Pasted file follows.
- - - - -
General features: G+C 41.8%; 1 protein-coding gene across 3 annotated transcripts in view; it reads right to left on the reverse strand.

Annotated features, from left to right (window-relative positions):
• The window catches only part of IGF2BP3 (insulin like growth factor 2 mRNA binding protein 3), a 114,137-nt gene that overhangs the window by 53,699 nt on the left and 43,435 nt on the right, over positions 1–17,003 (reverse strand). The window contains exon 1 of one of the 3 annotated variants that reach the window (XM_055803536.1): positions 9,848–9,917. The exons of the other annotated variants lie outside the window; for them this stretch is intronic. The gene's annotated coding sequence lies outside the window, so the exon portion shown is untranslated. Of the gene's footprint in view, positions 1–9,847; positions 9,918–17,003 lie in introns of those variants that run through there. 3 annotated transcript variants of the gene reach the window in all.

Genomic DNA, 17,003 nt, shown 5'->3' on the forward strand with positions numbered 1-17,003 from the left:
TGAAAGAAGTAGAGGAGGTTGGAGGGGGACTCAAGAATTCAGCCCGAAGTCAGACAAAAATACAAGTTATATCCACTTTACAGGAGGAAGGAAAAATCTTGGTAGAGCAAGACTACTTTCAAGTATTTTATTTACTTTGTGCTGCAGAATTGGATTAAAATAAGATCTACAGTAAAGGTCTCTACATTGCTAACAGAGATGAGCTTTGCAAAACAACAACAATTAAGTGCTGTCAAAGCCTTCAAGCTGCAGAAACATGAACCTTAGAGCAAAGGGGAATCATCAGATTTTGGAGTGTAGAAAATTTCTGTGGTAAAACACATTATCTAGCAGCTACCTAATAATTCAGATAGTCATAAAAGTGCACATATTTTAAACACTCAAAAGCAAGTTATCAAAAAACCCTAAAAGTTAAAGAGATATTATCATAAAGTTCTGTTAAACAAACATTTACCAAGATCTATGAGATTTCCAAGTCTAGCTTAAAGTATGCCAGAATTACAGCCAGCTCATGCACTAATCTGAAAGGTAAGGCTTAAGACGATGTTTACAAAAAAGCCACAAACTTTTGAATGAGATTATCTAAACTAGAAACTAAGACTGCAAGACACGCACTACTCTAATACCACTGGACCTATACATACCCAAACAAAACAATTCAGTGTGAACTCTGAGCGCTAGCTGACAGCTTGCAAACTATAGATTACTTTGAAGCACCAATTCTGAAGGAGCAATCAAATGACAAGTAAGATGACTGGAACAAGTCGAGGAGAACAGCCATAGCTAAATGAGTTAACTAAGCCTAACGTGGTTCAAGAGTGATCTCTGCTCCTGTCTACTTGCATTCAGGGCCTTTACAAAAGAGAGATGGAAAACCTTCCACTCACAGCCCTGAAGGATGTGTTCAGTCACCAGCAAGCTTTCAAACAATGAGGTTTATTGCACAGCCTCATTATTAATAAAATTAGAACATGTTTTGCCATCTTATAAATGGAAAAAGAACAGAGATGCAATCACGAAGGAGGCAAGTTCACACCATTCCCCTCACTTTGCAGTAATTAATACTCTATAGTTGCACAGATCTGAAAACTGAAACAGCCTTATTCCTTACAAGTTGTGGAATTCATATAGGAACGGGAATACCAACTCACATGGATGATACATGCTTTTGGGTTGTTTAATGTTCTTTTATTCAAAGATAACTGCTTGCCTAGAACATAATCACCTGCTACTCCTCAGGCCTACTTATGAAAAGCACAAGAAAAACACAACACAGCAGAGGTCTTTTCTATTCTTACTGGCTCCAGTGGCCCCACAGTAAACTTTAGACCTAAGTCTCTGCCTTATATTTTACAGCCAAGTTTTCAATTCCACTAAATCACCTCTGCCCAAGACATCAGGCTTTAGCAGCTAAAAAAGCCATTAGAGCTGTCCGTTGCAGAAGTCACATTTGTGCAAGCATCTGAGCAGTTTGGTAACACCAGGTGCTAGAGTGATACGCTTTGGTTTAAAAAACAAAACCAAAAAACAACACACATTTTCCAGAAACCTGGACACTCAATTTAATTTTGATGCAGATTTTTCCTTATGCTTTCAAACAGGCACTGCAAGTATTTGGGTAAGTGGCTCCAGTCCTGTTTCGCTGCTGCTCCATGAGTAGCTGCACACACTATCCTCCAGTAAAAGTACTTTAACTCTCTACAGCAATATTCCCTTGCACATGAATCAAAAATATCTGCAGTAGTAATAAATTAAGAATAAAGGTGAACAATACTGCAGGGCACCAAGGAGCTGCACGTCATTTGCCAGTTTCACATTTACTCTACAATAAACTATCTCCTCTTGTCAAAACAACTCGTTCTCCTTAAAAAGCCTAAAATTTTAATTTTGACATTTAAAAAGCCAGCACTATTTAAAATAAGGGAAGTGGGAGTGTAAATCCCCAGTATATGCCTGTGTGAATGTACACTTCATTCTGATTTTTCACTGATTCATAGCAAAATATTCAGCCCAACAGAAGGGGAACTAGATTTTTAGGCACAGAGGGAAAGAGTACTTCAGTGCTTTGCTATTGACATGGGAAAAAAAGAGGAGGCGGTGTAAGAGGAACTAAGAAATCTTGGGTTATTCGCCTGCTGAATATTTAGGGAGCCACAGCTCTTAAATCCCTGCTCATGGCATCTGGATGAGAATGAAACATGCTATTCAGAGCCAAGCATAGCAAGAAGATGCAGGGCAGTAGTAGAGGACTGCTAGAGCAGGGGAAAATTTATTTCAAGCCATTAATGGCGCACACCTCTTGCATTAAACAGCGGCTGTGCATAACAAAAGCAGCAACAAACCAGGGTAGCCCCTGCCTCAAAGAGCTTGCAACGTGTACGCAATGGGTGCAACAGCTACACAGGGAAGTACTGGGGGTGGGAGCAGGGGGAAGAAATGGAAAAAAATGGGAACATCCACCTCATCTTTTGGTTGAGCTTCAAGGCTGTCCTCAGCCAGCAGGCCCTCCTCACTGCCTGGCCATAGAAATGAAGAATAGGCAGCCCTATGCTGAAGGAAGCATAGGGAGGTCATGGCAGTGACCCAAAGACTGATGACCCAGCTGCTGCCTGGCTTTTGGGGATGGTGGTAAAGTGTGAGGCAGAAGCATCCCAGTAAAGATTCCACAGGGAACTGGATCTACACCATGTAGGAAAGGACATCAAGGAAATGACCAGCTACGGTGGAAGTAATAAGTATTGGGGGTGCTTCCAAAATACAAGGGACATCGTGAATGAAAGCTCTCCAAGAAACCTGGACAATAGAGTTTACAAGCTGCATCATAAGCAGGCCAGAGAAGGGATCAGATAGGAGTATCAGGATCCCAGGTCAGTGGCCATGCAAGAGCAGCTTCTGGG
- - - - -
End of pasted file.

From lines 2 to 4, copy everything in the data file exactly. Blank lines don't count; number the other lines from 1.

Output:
Annotated features, from left to right (window-relative positions):
• The window catches only part of IGF2BP3 (insulin like growth factor 2 mRNA binding protein 3), a 114,137-nt gene that overhangs the window by 53,699 nt on the left and 43,435 nt on the right, over positions 1–17,003 (reverse strand). The window contains exon 1 of one of the 3 annotated variants that reach the window (XM_055803536.1): positions 9,848–9,917. The exons of the other annotated variants lie outside the window; for them this stretch is intronic. The gene's annotated coding sequence lies outside the window, so the exon portion shown is untranslated. Of the gene's footprint in view, positions 1–9,847; positions 9,918–17,003 lie in introns of those variants that run through there. 3 annotated transcript variants of the gene reach the window in all.

Genomic DNA, 17,003 nt, shown 5'->3' on the forward strand with positions numbered 1-17,003 from the left: